YA is fearless when it comes to tackling tough issues, yet for some reason, religion is one of those weirdly taboo subjects that is, more often than not, ignored altogether. Nice Try, Jane Sinner is about a girl who decides to reinvent herself through community college, reality TV, and a whole slew of questionable (but necessary) choices. While I wouldn’t consider Nice Try, Jane Sinner a “religious” book, exactly, I think the role of faith (and subsequent lack of it) in Jane’s life has definitely shaped who she is. While faith might not appear to play a major role in mainstream culture today, it’s still an incredibly important part of so many teens’ lives.
I, for one, know what it’s like to grow up in a conservative Christian house and have conservative Christian friends and go to the same conservative Christian church for eighteen years. I also know what it’s like to drift away from that faith, and it’s an incredibly isolating experience. I was hugely self conscious about it, too. I took great comfort in books, but sometimes I didn’t want to read about extremely attractive, wealthy, and intelligent teenagers arching their eyebrows at each other in fancy boarding schools. I loved fantasy, but I was tired of brooding, fugitive princes and kickass girls with magical powers saving the world. I just wanted to read about a girl who was confident enough to own her beliefs (or lack thereof) at the lunch table. I didn’t care if kingdoms burned, if revolutions succeeded, if anyone fell in love. I just wanted that girl to end up okay. (Spoiler alert: she ends up just fine.)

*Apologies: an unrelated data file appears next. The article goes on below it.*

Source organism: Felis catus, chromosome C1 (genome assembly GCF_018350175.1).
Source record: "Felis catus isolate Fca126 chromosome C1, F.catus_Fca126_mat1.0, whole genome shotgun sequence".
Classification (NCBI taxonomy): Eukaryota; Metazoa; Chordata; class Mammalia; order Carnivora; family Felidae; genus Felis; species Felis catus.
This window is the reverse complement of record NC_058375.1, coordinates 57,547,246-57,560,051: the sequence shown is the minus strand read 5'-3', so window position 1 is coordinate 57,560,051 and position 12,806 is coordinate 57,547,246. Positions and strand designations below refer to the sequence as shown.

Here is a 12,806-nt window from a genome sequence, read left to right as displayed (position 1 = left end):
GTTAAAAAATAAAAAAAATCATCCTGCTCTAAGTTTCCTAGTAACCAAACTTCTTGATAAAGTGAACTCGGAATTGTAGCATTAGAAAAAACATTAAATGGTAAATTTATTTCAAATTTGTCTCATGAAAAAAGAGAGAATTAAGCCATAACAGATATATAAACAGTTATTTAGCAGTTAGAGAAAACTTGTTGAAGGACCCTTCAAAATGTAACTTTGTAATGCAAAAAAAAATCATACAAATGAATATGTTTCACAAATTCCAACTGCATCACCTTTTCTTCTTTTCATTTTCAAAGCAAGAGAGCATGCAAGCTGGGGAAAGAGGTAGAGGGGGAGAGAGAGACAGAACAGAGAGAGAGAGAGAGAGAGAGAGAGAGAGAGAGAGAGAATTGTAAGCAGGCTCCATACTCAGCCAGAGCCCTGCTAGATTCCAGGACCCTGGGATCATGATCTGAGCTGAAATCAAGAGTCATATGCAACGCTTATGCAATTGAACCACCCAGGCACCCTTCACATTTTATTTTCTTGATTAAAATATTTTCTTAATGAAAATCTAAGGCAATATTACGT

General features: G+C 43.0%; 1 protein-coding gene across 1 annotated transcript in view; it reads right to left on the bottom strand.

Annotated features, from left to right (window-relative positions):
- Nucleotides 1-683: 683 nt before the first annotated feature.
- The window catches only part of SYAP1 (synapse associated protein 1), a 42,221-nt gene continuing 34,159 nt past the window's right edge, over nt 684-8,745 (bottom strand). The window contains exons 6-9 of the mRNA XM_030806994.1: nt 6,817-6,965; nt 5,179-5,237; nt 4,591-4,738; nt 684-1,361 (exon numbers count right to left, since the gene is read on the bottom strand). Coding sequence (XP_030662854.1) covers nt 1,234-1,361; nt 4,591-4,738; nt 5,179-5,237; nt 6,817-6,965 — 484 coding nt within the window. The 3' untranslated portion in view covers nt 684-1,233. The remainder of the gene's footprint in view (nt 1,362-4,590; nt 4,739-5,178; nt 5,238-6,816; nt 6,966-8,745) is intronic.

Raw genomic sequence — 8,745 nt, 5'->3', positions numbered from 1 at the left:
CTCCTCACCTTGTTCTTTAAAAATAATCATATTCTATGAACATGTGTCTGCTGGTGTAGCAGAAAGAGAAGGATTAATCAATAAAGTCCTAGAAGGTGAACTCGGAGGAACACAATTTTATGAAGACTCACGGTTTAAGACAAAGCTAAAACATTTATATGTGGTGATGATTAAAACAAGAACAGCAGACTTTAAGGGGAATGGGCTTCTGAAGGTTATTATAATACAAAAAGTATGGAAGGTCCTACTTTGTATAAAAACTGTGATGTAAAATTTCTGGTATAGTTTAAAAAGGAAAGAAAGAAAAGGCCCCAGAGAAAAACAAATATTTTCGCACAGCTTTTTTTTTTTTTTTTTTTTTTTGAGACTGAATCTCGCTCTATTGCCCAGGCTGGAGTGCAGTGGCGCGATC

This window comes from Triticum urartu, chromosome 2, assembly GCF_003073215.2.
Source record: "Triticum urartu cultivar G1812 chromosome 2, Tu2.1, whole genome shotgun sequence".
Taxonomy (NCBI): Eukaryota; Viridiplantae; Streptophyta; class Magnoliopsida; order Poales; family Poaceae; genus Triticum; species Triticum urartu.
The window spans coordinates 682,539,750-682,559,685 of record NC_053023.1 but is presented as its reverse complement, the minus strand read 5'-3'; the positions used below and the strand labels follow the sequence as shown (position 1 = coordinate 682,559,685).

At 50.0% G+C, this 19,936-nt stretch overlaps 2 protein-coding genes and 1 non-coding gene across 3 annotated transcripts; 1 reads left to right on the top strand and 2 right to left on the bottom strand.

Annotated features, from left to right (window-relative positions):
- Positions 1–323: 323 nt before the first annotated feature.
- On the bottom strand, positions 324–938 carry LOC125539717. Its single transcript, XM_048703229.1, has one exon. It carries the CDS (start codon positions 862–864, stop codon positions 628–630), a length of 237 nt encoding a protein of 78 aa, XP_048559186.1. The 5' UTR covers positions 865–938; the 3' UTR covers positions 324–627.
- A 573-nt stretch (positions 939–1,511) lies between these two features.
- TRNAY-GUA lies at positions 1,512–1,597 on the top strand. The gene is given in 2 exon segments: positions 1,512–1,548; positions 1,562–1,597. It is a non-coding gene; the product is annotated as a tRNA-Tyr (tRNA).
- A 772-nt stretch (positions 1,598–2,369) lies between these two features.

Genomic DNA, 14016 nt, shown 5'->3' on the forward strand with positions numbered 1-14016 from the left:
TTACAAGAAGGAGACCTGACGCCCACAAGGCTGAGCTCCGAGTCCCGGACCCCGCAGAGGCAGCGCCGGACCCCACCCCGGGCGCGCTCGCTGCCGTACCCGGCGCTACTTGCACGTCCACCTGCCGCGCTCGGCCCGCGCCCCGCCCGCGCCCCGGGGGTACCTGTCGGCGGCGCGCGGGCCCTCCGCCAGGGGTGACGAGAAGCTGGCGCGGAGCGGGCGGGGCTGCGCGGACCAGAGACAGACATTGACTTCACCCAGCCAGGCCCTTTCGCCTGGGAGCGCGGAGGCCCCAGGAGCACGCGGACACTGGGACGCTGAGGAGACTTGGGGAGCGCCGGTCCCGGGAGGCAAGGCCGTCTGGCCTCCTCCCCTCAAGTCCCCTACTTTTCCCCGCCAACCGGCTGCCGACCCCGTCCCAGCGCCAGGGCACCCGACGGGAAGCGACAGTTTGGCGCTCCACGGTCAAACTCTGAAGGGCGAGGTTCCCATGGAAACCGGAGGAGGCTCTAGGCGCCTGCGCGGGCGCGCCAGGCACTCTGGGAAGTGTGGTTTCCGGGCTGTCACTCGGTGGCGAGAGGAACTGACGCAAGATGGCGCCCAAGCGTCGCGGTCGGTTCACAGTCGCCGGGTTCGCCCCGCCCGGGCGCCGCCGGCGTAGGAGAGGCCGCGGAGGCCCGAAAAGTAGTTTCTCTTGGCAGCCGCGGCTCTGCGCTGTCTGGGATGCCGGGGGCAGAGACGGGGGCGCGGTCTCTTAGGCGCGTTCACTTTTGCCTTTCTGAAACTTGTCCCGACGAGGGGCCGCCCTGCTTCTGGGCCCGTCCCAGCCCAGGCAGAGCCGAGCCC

Nice Try, Jane Sinner was my way of working through all that. The freeing thing about writing a journal (real or fictional) is that anything is fair game, no matter how seemingly private or trivial. Everything ends up mixed together. Jane’s parents might think her soul is in danger, but Jane still has to deal with exams and getting pinkeye and guarding her food from hungry roommates. Everything is big and mundane all at once, and humour helps it all go down easier. Jane develops a super guarded and wry sort of wit, great for keeping people at a distance, while internally she’s desperately trying to figure everything out. Writing humour wasn’t something I deliberately set out to do with Nice Try, Jane Sinner – writing things that made me laugh was literally the only way I could create a book about otherwise painful and difficult subjects.
I know a lot of authors say this about their own writing, but Nice Try, Jane Sinner is the book I wished I had growing up. As a teen struggling with faith, I rarely got to see myself in books. When books did mention my religion, it was either to take an easy shot at stereotypes for laughs (zealous high school chastity clubs, the uptight Christian girl who wears pink cardigans and hands out JESUS LOVES YOU pamphlets but is really kind of a bitch), or to demonize religion altogether (the evil religious sect trying to take over the kingdom). I’m the first to disagree with or challenge certain religious teachings, but I’m not interested in villainizing all people of faith in my writing. As soon as you do that, you close the door on meaningful conversation.
Teens are constantly reevaluating everything they’ve taken for granted growing up. They need to be able to challenge their beliefs, to question, doubt, and evolve their faith without being ridiculed, discredited, or ignored altogether. Teens can only make informed, rational decisions about their beliefs if they see their beliefs being taken seriously, and these kinds of discussions need to happen with empathy. I hope that teens will be able to see themselves in Nice Try, Jane Sinner, no matter what they believe.